Here are some ramblings from my drive across the U.S.:

Day 1 -- Washington, DC to Richmond, VA - 100 miles
It has been an exciting 24 hours, beginning when, the night before I am to move, I take off the oil filler cap to add some oil to my car, and proceed to drop it in the bottom of the enclosed engine bay, where it is completely inaccessible. I call a couple of "experts," who suggest solutions requiring gadgets that only exist in James Bond movies, such as grippers with powerful magnets at the end. Fortunately, with some assistance, I am able to remove the cover underneath the car, and the cap continues its gravitational journey to my garage floor.

Moving day is similarly surreal, when the first thing the driver asks me is, which furniture do I want to leave behind, since his truck is already filled to the brim.

I finally leave for Richmond at 6 pm, after a 9 hour loading job from the Tortoise Moving Company. Why are the HOV lanes on 395 more crowded than the regular lanes? Oh, duh. They just opened to all traffic.

Day 2 - Richmond, VA to Marietta, GA - 575 Miles
I learn the following:
1. The Southeast U.S. off the interstate has plenty of open space.
2. It also has plenty of fast food from national chains.
3. #2 may outnumber #1.
4. In North Carolina, people still dress preppy. Really preppy. Polo pink and green 1980's Reagan era preppy.

Speaking of which, it is a joy to begin a drive across the United States the day after Election Day, listening to the news of the returns on satellite radio, while history is made and the Senate slowly changes hands. I am so proud of my countrymen for coming out to exercise their democratic rights in huge numbers in an off-year election.

Just when I am bemoaning the sameness that exists along the highway, an accident ahead of me on I-85 turns into an opportunity to experience a bit of local flavor. I quickly exit and locate Route 29, one of those original highways that was eclipsed by the giant interstates that were built parallel to them beginning in the 1950s. Within a short stretch, I pass the Hot Rod Barn, Libby's Pit Stop, and the 50's Ice Cream shack. Now that's more like it. And as a final reminder that local commerce still exists just off the interstate, I am propositioned by a young woman at a North Carolina rest stop who says that she needs money to get home and asks me if I would like "a date in the bathroom." I thank her for her offer and politely decline, explaining that I am not currently dating.

In Marietta, I visit my college roommate "Jann," who drags me out to look at a house that he is thinking of buying as an investment the following day. Jann has forgotten the combination to the lockbox on the front door, so he breaks into the house through a rear window. We tour the place in the pitch dark, using flashlights. I feel like a Watergate burglar, and wonder what this must look like to people out on the street.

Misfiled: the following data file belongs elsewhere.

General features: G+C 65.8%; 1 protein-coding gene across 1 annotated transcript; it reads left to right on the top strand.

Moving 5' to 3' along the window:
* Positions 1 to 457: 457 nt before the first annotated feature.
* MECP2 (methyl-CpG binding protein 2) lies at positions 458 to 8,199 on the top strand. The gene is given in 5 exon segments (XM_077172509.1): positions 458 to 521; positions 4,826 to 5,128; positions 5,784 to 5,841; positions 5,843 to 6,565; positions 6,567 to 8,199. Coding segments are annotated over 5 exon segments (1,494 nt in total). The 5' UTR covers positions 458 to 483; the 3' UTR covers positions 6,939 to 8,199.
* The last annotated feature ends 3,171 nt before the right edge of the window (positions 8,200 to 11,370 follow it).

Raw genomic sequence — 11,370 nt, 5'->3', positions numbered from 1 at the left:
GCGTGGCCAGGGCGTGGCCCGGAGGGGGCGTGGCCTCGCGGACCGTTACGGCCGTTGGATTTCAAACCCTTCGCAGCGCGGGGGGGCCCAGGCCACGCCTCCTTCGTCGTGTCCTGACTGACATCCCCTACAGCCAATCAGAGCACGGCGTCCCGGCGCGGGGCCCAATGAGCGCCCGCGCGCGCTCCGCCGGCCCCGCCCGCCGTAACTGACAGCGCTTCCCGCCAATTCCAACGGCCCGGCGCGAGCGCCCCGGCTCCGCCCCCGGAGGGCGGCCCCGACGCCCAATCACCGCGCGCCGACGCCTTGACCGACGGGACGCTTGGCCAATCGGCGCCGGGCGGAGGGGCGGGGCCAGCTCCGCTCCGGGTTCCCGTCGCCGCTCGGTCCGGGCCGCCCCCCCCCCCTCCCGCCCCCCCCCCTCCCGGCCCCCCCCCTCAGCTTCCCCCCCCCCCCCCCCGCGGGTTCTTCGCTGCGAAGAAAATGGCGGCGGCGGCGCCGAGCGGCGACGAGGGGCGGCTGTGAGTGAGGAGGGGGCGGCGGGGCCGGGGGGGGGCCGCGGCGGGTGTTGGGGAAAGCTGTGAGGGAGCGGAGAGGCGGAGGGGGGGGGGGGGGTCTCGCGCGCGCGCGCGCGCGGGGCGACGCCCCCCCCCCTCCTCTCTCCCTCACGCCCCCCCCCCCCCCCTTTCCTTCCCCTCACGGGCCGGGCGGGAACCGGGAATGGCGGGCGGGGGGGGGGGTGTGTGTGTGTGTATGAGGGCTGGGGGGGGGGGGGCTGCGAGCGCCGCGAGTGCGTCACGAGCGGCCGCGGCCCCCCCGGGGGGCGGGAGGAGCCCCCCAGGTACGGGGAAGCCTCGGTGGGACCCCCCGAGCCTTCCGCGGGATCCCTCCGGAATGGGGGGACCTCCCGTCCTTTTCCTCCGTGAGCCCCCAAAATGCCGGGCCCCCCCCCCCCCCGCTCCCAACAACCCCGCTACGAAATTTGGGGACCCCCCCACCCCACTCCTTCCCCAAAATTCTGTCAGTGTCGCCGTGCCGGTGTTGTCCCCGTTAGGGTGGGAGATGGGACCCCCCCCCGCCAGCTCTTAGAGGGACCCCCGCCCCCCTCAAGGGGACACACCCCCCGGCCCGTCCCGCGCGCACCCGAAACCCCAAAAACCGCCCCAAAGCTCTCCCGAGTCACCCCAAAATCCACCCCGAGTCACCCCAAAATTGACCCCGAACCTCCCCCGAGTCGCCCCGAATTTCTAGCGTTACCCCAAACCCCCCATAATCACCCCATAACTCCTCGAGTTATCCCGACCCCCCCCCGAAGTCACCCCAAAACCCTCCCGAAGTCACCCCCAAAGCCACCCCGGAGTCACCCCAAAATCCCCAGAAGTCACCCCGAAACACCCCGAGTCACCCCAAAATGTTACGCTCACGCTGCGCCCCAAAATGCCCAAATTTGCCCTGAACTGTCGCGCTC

One day, and I am already a witness to one attempted crime and a participant in another. I'm off to a great start!

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November 01, 2006

Things I Will Miss About DC

After close to two decades in DC, I will be leaving next week. In no particular order, here are things I will miss about Washington, DC:

1. The open spaces and building height restriction. DC is a beautiful city!
2. The monuments. I still get a charge out of them.
3. The bike paths, including the Capital Crescent, W&OD and Mount Vernon Trails.
4. People wearing i.d. badges and talking policy in the bars.
5. The weather. Many people knock it, but we have lots of moderate weather, a change of seasons, and extremes that usually do not last very long.
6. Shamelessness by politicians and lobbyists. It's generously rewarded here.
7. MacArthur Boulevard and Glen Echo Park. This was the area where I first lived in DC, and it is still a bucolic step back in time.
8. Motorists blatantly ignoring the hand-held cell phone prohibition.
9. The C&O Canal.
10. Bethesda. I know it is somewhat sterile, but as sterile goes, it's one of the best. And it has the Bethesda Writer's Center, a stimulating and decidedly non-sterile place.
11. White's Ferry and the General Jubal A. Early cable ferry that faithfully crosses the Potomac River between Maryland and Virginia there. In keeping with the period, the ferry's operator has been standin' up to the federal revenooers.
12. Embassy Row.
13. The guy on Embassy Row who has stood across from the Naval Observatory for years waving hand-made signs stating that the "Catholic Church Abuses Children." Dude, you were way ahead of your time.
14. Bad Mexican food.
15. Good Thai food.
16. Redskins game results crowding out real news on page one of the Washington Post each Monday during football season.
17. Adams Morgan.
18. Rock Creek Park.
19. The DC bloggers!
And last but most importantly,
20. Friends, family members and loved ones who make their home in DC. I am very sad to be leaving you, and I hope we will all make full efforts to keep in touch and visit each other.

Farewell DC, and thanks for a great run!